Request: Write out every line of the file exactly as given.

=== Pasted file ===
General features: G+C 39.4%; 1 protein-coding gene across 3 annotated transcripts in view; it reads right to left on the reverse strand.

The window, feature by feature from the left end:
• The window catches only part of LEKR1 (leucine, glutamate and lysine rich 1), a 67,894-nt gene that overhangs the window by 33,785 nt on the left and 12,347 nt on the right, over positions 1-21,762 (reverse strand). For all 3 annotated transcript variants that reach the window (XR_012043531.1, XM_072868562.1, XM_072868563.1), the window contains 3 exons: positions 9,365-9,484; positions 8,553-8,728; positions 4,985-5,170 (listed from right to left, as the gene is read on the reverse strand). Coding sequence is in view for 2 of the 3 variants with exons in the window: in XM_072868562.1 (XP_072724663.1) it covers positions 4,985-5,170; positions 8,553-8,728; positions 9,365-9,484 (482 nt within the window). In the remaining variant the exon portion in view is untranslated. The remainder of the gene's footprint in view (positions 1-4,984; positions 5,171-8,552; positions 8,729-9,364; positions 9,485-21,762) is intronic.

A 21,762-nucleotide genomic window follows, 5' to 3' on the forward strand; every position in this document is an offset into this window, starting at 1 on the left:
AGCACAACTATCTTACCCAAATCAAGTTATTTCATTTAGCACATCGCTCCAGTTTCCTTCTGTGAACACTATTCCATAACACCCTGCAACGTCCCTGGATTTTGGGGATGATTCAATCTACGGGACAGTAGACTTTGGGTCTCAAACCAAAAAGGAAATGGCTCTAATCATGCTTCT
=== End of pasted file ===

General features: G+C 39.4%; 1 protein-coding gene across 3 annotated transcripts in view; it reads right to left on the reverse strand.

The window, feature by feature from the left end:
• The window catches only part of LEKR1 (leucine, glutamate and lysine rich 1), a 67,894-nt gene that overhangs the window by 33,785 nt on the left and 12,347 nt on the right, over positions 1-21,762 (reverse strand). For all 3 annotated transcript variants that reach the window (XR_012043531.1, XM_072868562.1, XM_072868563.1), the window contains 3 exons: positions 9,365-9,484; positions 8,553-8,728; positions 4,985-5,170 (listed from right to left, as the gene is read on the reverse strand). Coding sequence is in view for 2 of the 3 variants with exons in the window: in XM_072868562.1 (XP_072724663.1) it covers positions 4,985-5,170; positions 8,553-8,728; positions 9,365-9,484 (482 nt within the window). In the remaining variant the exon portion in view is untranslated. The remainder of the gene's footprint in view (positions 1-4,984; positions 5,171-8,552; positions 8,729-9,364; positions 9,485-21,762) is intronic.

A 21,762-nucleotide genomic window follows, 5' to 3' on the forward strand; every position in this document is an offset into this window, starting at 1 on the left:
AGCACAACTATCTTACCCAAATCAAGTTATTTCATTTAGCACATCGCTCCAGTTTCCTTCTGTGAACACTATTCCATAACACCCTGCAACGTCCCTGGATTTTGGGGATGATTCAATCTACGGGACAGTAGACTTTGGGTCTCAAACCAAAAAGGAAATGGCTCTAATCATGCTTCT